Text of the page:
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HMRC internal manual

International Manual

HM Revenue & Customs
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Transfer pricing: risk assessment: issues to consider before starting a transfer pricing enquiry: tax at risk

Scope for risk

Case teams should always first consider the scope for significant transfer pricing risks in the business before any transactions are examined in detail.

For example, if a UK company is owned by shareholders, none of which has a controlling interest, and does not have any subsidiaries, then there is unlikely to be major transfer pricing risk. In all likelihood, transactions undertaken by the company will be with independent persons.

At the other extreme, a UK-headed multinational group, with over 500 subsidiaries, with markets in 70 different countries and owning well-known brands would present significant scope for transfer pricing risk.

Another factor to consider is the tax position of a related business. Where the marginal tax rate borne by that other business is similar to the rate borne by the business in question, then the scope for significant transfer pricing risks to be present will usually be lower than when the marginal tax rate of the related business differs to a material extent. See INTM482040 for a selection of more specific issues which teams may need to consider as part of a risk assessment.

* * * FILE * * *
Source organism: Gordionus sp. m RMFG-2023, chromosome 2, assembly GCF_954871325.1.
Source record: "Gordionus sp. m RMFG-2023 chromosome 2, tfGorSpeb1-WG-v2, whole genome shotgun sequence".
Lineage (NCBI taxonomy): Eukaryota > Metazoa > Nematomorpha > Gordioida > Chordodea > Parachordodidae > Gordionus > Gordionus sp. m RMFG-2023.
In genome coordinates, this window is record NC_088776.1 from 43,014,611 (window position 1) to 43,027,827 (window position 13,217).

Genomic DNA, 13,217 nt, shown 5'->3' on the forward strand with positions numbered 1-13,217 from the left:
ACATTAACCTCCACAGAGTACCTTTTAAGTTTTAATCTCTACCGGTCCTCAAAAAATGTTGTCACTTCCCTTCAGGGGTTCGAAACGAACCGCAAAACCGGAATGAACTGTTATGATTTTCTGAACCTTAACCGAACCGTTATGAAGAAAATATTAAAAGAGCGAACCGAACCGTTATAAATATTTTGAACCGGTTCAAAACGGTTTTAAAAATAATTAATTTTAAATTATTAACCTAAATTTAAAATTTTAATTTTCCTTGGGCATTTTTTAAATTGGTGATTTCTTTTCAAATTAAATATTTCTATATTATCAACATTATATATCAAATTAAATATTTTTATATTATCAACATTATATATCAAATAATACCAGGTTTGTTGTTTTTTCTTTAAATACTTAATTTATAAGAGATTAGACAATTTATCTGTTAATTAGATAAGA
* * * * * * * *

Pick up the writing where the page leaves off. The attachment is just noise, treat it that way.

Amount of tax at risk

Regardless of the size of the transaction, the transfer pricing legislation at TIOPA10/Part4 requires customers to make their returns on the basis that their transfer pricing is in accordance with the arm’s length principle (see INTM412020 onwards).

Case teams should always consider the amount of tax at risk. It is far more cost effective to target resources on transfer pricing cases where there is likely to be significant tax at stake.

Estimating how much tax may be at risk is a crucial part of the enquiry selection procedure because case teams must consider the potential tax which could be raised against the resources required. For that reason, an estimate of the tax at stake must be included in the Business Case made at the selection stage of the transfer pricing governance (see INTM481040) and kept under review throughout any ensuing enquiry.